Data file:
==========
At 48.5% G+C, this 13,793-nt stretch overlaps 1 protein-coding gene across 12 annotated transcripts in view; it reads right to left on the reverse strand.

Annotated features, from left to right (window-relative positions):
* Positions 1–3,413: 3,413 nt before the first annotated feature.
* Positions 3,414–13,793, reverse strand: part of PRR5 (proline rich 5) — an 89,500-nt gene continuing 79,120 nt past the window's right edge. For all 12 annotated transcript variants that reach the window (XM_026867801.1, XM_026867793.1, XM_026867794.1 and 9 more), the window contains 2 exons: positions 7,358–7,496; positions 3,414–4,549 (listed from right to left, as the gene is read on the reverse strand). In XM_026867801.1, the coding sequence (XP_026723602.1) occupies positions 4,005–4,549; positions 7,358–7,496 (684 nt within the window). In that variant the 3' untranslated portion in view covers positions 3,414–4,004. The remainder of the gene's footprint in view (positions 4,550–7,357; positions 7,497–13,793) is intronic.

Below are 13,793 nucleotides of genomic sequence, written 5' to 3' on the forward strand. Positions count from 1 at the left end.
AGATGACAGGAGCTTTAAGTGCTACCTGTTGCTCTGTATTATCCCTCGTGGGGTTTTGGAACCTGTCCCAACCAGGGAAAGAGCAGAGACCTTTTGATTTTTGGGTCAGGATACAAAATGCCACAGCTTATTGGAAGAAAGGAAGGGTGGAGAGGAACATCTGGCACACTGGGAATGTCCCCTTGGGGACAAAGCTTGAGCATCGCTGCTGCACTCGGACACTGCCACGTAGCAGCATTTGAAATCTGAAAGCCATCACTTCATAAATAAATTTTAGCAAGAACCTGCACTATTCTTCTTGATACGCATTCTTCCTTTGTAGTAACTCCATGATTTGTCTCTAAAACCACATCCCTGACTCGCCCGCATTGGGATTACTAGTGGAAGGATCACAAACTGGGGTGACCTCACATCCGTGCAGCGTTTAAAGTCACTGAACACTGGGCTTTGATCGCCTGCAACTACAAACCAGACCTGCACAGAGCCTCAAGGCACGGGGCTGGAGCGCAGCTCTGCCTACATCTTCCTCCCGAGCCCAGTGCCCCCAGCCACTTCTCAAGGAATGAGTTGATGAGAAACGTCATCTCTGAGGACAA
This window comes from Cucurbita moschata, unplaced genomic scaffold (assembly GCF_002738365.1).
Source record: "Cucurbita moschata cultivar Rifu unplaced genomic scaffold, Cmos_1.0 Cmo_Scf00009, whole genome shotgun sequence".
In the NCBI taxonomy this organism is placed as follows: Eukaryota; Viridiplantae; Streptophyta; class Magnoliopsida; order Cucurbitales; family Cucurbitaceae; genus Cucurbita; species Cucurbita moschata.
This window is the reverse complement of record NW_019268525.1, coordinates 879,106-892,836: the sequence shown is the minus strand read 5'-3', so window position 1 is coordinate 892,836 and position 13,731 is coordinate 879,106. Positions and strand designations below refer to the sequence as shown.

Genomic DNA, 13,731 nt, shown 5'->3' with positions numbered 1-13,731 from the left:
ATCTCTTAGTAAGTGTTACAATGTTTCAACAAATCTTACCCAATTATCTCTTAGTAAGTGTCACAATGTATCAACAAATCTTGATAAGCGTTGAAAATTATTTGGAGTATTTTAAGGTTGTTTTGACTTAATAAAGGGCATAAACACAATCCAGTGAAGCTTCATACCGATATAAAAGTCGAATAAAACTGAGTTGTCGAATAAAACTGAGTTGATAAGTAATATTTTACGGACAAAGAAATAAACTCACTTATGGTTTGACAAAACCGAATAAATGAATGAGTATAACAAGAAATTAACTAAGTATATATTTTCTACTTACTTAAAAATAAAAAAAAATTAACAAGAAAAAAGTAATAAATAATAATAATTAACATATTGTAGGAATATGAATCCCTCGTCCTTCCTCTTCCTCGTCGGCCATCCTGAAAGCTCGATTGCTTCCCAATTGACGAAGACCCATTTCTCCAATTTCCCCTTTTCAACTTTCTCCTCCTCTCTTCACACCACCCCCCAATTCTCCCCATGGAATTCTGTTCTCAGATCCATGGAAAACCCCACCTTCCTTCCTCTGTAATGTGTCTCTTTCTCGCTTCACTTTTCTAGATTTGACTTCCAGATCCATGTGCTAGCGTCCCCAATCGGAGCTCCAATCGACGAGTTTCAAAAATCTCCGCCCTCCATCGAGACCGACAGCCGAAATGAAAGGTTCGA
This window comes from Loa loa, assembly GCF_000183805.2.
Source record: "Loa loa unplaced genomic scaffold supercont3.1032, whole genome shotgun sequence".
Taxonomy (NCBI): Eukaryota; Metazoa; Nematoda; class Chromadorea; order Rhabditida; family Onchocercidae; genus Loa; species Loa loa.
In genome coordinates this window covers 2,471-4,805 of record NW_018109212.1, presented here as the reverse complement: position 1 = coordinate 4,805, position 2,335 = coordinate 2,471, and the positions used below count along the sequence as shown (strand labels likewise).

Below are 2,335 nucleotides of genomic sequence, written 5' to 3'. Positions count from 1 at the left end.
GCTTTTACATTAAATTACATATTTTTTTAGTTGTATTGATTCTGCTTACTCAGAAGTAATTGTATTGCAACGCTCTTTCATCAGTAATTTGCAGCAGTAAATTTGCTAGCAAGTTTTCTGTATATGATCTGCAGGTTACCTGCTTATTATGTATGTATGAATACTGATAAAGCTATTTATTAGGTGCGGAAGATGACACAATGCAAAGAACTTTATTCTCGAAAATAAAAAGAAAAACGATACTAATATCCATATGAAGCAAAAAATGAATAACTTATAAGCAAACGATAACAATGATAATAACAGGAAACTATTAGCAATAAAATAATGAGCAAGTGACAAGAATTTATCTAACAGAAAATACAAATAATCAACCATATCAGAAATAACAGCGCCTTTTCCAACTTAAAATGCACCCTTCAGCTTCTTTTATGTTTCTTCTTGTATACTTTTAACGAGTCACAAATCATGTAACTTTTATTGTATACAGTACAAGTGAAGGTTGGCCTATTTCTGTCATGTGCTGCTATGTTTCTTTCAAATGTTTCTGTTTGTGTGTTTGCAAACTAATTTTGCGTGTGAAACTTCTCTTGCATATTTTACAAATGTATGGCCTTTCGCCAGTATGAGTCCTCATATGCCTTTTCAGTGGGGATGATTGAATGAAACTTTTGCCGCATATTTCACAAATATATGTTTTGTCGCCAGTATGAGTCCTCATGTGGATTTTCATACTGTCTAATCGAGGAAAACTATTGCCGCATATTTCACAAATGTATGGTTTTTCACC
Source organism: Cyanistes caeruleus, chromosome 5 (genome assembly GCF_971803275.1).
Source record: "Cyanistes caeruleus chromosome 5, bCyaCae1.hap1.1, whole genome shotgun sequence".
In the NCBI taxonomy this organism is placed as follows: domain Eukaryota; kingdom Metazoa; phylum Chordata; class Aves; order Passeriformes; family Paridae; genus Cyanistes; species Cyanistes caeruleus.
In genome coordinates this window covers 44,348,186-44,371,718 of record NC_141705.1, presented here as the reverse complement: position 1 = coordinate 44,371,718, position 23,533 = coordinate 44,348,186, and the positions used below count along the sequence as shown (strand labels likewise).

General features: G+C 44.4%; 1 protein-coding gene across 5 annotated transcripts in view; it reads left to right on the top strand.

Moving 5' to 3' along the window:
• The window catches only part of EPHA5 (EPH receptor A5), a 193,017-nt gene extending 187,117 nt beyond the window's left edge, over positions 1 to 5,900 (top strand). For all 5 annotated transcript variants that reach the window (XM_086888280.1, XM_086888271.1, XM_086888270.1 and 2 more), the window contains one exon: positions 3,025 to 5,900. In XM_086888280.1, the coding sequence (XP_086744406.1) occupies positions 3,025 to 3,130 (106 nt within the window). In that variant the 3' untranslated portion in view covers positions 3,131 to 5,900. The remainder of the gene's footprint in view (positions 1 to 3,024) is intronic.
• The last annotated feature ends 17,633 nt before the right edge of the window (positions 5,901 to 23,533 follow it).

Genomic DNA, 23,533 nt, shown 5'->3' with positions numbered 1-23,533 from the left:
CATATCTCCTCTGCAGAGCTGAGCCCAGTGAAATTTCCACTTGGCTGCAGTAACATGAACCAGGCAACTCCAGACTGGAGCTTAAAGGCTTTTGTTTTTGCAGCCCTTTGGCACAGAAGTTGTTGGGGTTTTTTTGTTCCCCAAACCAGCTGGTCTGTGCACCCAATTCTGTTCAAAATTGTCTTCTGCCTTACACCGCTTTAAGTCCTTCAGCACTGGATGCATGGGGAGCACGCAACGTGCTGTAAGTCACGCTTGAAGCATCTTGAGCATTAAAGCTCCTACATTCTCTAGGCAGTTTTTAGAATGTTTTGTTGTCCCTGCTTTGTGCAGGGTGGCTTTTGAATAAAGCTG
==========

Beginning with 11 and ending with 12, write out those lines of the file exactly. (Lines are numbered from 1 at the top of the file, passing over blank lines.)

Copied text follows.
Genomic DNA, 13,731 nt, shown 5'->3' with positions numbered 1-13,731 from the left:
ATCTCTTAGTAAGTGTTACAATGTTTCAACAAATCTTACCCAATTATCTCTTAGTAAGTGTCACAATGTATCAACAAATCTTGATAAGCGTTGAAAATTATTTGGAGTATTTTAAGGTTGTTTTGACTTAATAAAGGGCATAAACACAATCCAGTGAAGCTTCATACCGATATAAAAGTCGAATAAAACTGAGTTGTCGAATAAAACTGAGTTGATAAGTAATATTTTACGGACAAAGAAATAAACTCACTTATGGTTTGACAAAACCGAATAAATGAATGAGTATAACAAGAAATTAACTAAGTATATATTTTCTACTTACTTAAAAATAAAAAAAAATTAACAAGAAAAAAGTAATAAATAATAATAATTAACATATTGTAGGAATATGAATCCCTCGTCCTTCCTCTTCCTCGTCGGCCATCCTGAAAGCTCGATTGCTTCCCAATTGACGAAGACCCATTTCTCCAATTTCCCCTTTTCAACTTTCTCCTCCTCTCTTCACACCACCCCCCAATTCTCCCCATGGAATTCTGTTCTCAGATCCATGGAAAACCCCACCTTCCTTCCTCTGTAATGTGTCTCTTTCTCGCTTCACTTTTCTAGATTTGACTTCCAGATCCATGTGCTAGCGTCCCCAATCGGAGCTCCAATCGACGAGTTTCAAAAATCTCCGCCCTCCATCGAGACCGACAGCCGAAATGAAAGGTTCGA